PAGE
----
Poster of the Jiaokui, China Earthquakes of 7 September 2012 - Magnitude 5.6
The two September 7, 2012 earthquakes to the SSE of Jiaokui, China (03:19 UTC; 04:16 UTC) occurred as a result of oblique-reverse faulting within the shallow crust of the Eurasia plate. The moment tensors of these earthquakes, describing their faulting mechanisms, are consistent with slip on either SW-NE trending faults with moderate dips towards the northwest, or approximately N-S trending faults steeply dipping towards the east. The events occurred in the boundary region between the South China Block and the southeastern Tibetan Plateau to the west. The principal boundary is commonly taken to be the well-expressed Xiaojiang fault system; the September 7 earthquakes occurred along faults approximately 100 km further east. Further work is necessary to identify the causative faults for these earthquakes, though active structures have been mapped in the surrounding region.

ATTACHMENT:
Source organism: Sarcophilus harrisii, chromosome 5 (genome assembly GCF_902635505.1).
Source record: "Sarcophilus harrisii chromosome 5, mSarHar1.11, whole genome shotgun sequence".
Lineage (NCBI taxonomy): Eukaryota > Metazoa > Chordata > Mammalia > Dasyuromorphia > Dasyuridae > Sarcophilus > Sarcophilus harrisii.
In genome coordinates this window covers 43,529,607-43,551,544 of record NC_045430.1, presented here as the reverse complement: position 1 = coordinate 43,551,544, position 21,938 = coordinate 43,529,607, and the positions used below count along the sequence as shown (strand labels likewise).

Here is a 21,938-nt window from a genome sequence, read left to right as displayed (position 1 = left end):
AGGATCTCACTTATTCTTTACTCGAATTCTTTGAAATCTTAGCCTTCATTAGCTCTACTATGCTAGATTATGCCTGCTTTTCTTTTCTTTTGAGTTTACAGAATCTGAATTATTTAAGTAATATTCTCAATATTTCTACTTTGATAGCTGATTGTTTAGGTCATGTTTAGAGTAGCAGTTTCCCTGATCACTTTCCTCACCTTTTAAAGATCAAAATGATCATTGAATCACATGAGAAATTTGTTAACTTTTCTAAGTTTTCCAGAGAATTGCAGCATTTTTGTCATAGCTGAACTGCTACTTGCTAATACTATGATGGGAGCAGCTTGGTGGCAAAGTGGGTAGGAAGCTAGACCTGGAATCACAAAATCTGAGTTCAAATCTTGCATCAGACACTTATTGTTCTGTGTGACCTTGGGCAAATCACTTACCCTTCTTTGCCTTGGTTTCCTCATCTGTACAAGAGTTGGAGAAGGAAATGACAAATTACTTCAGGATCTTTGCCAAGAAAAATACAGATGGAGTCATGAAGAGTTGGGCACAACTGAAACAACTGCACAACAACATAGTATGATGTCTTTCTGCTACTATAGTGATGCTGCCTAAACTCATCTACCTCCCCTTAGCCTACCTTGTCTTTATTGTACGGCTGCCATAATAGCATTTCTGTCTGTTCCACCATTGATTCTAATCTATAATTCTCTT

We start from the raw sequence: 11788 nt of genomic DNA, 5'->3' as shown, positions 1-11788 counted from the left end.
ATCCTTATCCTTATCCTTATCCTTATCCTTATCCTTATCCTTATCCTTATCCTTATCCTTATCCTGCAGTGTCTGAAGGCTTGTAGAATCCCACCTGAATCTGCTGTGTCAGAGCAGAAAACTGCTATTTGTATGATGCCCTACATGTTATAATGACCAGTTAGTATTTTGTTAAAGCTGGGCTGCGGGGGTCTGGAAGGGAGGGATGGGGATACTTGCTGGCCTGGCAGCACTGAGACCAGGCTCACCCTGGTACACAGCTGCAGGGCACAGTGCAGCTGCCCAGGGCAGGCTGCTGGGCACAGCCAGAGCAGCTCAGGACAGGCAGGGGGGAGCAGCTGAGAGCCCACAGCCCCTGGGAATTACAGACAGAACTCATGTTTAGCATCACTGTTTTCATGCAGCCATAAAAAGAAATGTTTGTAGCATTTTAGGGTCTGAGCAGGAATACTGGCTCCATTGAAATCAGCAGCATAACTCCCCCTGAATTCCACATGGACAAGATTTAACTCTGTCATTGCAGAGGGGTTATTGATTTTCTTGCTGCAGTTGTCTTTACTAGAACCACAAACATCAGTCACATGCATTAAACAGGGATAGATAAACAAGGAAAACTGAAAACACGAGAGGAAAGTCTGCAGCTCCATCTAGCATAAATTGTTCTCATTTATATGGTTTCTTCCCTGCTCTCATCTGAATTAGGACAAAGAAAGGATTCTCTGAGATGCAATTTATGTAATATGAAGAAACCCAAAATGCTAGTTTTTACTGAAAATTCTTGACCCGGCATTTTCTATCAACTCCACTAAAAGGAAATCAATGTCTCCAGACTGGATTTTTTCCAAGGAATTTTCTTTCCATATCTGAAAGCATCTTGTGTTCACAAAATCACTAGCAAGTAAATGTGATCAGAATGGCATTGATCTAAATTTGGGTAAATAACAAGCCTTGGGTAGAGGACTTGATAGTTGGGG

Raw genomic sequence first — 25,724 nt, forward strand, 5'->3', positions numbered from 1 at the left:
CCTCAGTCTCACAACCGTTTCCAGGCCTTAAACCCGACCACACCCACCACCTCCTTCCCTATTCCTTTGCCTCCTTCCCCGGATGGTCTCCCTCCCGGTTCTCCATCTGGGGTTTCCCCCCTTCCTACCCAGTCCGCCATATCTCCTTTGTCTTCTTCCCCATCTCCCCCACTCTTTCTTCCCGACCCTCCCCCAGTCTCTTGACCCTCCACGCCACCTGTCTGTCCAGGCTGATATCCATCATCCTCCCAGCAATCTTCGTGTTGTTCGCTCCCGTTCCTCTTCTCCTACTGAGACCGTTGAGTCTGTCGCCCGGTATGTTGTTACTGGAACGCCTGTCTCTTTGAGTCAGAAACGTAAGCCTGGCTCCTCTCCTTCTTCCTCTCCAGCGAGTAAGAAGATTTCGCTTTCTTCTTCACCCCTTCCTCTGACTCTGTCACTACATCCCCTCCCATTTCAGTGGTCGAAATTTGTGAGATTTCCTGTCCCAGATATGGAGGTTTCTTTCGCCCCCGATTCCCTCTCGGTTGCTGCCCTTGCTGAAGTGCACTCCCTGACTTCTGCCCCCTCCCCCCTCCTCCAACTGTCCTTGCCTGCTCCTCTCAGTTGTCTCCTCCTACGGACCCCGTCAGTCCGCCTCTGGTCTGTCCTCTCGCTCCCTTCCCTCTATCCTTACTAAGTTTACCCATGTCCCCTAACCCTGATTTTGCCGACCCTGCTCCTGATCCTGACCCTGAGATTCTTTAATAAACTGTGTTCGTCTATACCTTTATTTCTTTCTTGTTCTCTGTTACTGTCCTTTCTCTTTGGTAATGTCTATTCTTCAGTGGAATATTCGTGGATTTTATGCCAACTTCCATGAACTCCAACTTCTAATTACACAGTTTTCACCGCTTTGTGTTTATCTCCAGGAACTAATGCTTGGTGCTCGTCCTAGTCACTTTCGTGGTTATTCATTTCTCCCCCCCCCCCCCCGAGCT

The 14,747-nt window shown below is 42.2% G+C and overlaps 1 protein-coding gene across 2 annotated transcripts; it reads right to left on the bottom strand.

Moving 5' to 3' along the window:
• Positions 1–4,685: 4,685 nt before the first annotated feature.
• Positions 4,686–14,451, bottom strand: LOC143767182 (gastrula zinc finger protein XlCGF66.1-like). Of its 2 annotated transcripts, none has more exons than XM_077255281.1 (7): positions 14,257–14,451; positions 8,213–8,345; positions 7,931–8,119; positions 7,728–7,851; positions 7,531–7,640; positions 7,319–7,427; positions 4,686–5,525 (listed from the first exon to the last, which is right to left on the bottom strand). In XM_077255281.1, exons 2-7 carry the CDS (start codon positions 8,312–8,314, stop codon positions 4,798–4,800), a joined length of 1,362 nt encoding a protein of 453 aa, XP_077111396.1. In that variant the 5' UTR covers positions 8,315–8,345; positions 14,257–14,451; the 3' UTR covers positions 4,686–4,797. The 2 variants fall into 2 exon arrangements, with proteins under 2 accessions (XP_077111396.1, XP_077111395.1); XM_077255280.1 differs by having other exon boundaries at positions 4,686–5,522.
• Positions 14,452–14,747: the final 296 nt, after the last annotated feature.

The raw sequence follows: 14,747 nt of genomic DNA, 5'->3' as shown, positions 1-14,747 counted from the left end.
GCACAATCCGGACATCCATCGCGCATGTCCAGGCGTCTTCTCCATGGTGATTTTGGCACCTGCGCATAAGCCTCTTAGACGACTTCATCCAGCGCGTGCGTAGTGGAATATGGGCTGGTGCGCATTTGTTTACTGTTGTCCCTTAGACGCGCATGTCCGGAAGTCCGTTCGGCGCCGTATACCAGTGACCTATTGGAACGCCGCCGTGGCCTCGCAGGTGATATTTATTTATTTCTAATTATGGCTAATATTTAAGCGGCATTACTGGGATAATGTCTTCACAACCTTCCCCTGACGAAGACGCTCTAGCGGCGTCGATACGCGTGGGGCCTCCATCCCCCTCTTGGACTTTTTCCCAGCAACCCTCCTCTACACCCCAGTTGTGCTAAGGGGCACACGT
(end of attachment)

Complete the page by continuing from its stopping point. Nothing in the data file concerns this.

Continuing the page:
Many parts of southeastern China have a history of damaging earthquakes, and the area surrounding the September 7, 2012 earthquakes is no exception. 30 earthquakes of M5 or above have occurred within 100 km of these events over the past 40 years. Three had magnitudes greater than 5.5, and each of these caused damage and fatalities. The largest, a M 6.8 earthquake 80 km to the north of the September 7 events in May 1974, caused over 1500 fatalities. A M 5.6 earthquake just 30 km to the south of these events also caused several fatalities in November 2003. While the September 7, 2012 events are not considered large earthquakes, the high population density and high vulnerability of structures in the region make such shallow earthquakes particularly damaging.
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